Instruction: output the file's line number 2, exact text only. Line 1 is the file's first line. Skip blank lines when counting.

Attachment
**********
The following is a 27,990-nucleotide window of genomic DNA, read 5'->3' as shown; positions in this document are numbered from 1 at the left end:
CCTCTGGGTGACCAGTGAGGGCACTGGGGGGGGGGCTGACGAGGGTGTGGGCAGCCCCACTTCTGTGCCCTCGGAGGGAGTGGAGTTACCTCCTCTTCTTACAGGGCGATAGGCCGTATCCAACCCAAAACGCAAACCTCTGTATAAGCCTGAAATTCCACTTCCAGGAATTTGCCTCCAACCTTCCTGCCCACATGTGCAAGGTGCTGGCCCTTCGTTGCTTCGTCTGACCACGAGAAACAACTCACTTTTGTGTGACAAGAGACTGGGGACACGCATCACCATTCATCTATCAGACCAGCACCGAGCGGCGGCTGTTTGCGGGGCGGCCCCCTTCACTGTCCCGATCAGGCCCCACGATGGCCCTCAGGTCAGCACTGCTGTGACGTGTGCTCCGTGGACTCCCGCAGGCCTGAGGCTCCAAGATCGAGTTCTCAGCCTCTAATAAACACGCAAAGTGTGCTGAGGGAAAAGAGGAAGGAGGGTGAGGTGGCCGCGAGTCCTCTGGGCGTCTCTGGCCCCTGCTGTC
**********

CCTCTGGGTGACCAGTGAGGGCACTGGGGGGGGGGCTGACGAGGGTGTGGGCAGCCCCACTTCTGTGCCCTCGGAGGGAGTGGAGTTACCTCCTCTTCTTACAGGGCGATAGGCCGTATCCAACCCAAAACGCAAACCTCTGTATAAGCCTGAAATTCCACTTCCAGGAATTTGCCTCCAACCTTCCTGCCCACATGTGCAAGGTGCTGGCCCTTCGTTGCTTCGTCTGACCACGAGAAACAACTCACTTTTGTGTGACAAGAGACTGGGGACACGCATCACCATTCATCTATCAGACCAGCACCGAGCGGCGGCTGTTTGCGGGGCGGCCCCCTTCACTGTCCCGATCAGGCCCCACGATGGCCCTCAGGTCAGCACTGCTGTGACGTGTGCTCCGTGGACTCCCGCAGGCCTGAGGCTCCAAGATCGAGTTCTCAGCCTCTAATAAACACGCAAAGTGTGCTGAGGGAAAAGAGGAAGGAGGGTGAGGTGGCCGCGAGTCCTCTGGGCGTCTCTGGCCCCTGCTGTC